When incorporating your company in the UK, you will need to provide one or more Standard Industrial Classification (SIC) codes. SIC codes provide a way for Companies House to classify your business activities in the UK. By using a standard set of codes, Companies House can ensure the consistency of the information they hold on all UK companies. It also makes it possible for Companies House and other agencies to track and report on the different types of UK businesses. SIC codes contain five digits representing every type of business activity in the UK. For example, the first code on the list is “01110” for “Growing of cereals (except rice), leguminous crops and oil seeds”. In this article, we will explain more about what SIC codes are used for, how SIC codes are grouped, when SIC codes are used, and the requirements for SIC codes.

 

For example :

C&RT say one of their SIC codes is 36000.

 

List of activities classified inside the UK SIC Code 36000

Collection of rain water

Water company

Water collection, purification and distribution

Water authority (headquarters and water supply)

Treatment of water for industrial and other purposes

Sea water desalination

River management

Operation of irrigation canals

Edited by Alan de Enfield
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36 minutes ago, IanD said:

 

From their negative posts it's almost as if some posters positively *want* the canals to go to rack and ruin and boats to be driven off them... 😞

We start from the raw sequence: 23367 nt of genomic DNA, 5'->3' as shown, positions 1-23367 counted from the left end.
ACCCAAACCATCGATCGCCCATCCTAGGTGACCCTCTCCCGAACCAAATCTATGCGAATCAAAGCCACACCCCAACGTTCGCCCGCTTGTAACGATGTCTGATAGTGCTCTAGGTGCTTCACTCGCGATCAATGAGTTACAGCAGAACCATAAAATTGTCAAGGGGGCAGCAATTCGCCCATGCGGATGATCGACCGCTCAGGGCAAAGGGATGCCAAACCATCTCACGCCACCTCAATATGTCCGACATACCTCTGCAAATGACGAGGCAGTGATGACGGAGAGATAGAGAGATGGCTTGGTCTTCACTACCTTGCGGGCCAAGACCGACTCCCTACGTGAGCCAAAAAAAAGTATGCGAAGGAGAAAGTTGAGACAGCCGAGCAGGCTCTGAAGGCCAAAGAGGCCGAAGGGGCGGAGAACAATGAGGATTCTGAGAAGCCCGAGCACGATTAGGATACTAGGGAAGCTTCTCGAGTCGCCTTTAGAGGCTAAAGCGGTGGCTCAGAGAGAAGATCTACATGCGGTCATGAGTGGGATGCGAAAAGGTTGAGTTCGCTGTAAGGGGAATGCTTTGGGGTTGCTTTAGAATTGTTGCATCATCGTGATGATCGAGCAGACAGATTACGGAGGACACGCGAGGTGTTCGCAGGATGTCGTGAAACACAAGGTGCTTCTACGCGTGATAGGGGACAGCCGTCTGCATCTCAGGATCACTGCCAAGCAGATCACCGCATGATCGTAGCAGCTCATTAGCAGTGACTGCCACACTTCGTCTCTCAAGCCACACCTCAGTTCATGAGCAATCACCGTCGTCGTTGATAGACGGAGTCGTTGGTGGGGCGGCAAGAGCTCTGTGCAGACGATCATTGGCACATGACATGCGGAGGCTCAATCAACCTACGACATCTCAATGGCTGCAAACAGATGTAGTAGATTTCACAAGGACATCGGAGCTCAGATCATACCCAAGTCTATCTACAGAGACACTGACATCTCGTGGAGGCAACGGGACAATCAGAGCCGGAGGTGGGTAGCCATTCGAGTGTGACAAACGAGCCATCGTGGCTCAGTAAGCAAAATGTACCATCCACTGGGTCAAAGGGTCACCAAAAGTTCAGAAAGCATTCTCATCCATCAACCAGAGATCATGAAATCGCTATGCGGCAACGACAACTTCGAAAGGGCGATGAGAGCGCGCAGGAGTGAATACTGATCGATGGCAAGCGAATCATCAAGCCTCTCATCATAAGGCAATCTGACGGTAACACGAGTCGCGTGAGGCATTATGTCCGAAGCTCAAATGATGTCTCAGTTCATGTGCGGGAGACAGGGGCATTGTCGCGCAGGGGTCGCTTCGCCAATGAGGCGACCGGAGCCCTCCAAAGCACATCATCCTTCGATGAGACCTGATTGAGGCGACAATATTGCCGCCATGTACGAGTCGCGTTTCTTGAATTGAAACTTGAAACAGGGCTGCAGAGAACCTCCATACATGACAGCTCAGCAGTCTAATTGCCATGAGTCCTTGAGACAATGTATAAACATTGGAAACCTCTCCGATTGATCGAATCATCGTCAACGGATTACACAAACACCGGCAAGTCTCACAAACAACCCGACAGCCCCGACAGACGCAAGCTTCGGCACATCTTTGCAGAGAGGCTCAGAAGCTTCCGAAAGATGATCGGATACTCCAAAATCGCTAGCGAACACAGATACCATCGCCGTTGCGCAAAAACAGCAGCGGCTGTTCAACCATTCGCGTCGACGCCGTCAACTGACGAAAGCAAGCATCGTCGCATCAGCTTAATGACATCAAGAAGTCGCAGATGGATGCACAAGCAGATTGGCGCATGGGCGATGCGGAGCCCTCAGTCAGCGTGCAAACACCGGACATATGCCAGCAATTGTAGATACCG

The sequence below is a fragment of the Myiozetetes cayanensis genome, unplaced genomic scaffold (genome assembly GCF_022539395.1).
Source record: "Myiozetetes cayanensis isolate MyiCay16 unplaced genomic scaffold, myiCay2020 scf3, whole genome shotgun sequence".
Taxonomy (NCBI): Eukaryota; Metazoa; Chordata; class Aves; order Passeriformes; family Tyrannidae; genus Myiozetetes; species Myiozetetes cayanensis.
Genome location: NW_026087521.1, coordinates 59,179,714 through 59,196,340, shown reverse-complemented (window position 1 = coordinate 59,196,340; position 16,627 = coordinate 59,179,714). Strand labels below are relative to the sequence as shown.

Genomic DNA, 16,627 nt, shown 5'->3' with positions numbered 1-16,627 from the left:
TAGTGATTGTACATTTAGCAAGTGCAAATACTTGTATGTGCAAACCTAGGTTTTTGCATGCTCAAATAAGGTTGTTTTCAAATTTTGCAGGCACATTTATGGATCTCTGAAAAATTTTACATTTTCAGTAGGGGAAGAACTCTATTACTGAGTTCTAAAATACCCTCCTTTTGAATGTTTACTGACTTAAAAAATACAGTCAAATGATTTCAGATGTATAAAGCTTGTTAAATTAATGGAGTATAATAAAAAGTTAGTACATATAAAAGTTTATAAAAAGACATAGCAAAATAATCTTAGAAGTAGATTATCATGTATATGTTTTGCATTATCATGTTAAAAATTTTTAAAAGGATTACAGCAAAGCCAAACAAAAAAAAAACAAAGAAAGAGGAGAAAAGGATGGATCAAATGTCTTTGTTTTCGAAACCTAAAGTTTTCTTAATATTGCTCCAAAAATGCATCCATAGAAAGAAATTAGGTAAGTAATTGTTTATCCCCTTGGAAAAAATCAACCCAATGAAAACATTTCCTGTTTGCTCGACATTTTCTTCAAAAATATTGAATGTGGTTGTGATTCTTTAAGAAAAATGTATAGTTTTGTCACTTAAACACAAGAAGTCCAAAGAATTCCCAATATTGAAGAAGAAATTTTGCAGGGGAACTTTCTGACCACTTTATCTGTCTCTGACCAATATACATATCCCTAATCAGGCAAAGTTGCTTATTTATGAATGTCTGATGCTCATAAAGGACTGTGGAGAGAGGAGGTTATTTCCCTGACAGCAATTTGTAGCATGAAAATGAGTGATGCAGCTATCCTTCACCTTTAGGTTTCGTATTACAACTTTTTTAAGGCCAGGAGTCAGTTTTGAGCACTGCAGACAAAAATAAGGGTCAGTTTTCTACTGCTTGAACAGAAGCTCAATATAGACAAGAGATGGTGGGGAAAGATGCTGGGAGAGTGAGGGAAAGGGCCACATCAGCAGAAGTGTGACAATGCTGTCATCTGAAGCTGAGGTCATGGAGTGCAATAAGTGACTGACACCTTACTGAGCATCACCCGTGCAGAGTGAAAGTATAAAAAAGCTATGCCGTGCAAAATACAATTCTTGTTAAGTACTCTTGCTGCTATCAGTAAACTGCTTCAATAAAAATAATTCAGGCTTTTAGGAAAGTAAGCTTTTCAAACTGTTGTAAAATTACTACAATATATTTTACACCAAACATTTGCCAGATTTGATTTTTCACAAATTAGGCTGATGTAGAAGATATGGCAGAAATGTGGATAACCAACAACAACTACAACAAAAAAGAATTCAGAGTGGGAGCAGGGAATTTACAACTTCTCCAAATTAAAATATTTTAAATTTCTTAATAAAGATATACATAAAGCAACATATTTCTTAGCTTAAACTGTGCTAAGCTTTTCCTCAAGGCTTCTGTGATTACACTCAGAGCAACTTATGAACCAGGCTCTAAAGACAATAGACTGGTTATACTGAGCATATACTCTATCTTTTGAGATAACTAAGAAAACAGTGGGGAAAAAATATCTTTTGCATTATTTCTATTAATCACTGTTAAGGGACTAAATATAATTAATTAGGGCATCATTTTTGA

Possibly in some cases because they've moved (or plan to...) off the canals -- onto other waters, or motorhomes -- and want to see confirmation that they were right to do this, then they can say "I told you so..." 😉

 

You may think that and I do see the use of the word 'almost' .

No one has suggested that they have a wish for the inland waterways to go to rack and ruin or become non navigable.

 

I would like to see costs that are affordable and 50% increases in license fees over 3 years with further 11% increases following years coupled with declining standards  will deter some people whether you think it will or not. 

I think it is clear that some narrowboaters would like to see reduced numbers of boats, especially those who don't follow the rules.

 

I can't say I want to see boat numbers decline since  from my own observation there has been a decline in boats moving in our locality in the last couple of years when a post Covid recovery might have been expected.

 

I would like to see boating that is more affordable but all seems to be moving in the wrong direction.

 

 

 

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45 minutes ago, MartynG said:

 

You may think that and I do see the use of the word 'almost' .

No one has suggested that they have a wish for the inland waterways to go to rack and ruin or become non navigable.